My measured cell voltages for a Cu/Zn cell don't seem consistent. Why?


The measured voltage for the cell is the total voltage across all of the solution/metal boundaries in the cell. For example, in a cell with a copper and a zinc electrode, the cell voltage is the total of the voltages across the Cu(s)/Cu2+(aq) and Zn(s)/Zn+2(aq) boundaries. If the concentration of electrolyte solution increases these voltages change. If electrolyte and metal ion concentrations aren't held constant from one experiment to the next, the cell voltage will change.

If the cell contains a salt bridge, that also contributes to the total cell voltage. Since ions will diffuse (unequally) from the solution into the surfaces on either side of the salt bridge, the solution interface on each end of the bridge will have a different voltage associated with it. It's difficult to estimate the size of the net 'liquid junction potential' contributed by the bridge. It can be positive or negative, and it happens to be very sensitive to pH (since hydrogen ions are better than most ions at diffusing into the bridge).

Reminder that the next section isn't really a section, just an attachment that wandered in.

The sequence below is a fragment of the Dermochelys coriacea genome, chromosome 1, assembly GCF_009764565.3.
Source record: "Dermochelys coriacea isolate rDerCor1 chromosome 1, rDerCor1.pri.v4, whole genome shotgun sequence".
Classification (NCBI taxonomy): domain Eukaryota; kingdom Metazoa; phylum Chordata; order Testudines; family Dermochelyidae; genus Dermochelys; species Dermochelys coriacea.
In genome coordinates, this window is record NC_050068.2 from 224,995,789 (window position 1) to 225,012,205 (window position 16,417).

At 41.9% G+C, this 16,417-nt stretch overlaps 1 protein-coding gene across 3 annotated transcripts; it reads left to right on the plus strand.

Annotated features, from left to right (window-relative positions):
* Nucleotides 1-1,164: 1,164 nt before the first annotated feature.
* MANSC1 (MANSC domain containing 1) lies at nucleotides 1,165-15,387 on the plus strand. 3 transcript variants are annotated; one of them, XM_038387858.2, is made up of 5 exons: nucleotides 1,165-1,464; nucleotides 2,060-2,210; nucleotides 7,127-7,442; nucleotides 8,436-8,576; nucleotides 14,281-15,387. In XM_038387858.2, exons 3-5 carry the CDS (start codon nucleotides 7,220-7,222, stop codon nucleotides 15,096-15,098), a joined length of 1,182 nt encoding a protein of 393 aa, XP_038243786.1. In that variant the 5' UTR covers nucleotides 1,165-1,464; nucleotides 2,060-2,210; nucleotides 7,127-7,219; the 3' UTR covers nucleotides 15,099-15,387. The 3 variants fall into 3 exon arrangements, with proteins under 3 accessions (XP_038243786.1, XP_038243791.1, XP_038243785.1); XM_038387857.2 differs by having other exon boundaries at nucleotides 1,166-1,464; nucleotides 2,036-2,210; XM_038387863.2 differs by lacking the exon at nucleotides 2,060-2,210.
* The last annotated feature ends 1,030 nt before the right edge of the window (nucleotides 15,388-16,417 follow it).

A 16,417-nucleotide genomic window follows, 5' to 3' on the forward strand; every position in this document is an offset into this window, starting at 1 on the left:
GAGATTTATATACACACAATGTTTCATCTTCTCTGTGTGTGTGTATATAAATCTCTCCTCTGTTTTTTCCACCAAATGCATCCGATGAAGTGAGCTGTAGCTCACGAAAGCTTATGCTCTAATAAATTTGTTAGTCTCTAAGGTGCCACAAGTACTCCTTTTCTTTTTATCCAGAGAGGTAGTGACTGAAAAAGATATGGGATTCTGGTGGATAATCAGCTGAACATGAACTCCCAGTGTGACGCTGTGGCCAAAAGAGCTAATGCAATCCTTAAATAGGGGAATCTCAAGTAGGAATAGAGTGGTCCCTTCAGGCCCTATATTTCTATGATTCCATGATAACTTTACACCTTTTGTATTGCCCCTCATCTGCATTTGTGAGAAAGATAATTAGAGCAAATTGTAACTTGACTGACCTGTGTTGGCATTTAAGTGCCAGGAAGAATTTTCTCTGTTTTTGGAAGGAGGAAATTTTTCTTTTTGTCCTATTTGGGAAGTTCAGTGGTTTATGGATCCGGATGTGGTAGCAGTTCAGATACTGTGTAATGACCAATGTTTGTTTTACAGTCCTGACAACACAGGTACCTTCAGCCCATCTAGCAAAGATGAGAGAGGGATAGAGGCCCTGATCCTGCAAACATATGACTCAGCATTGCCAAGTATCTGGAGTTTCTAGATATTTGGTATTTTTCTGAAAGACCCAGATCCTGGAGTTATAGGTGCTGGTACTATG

Author: Fred Senese senese@antoine.frostburg.edu



General Chemistry Online! My measured cell voltages for a Cu/Zn cell don't seem consistent. Why?

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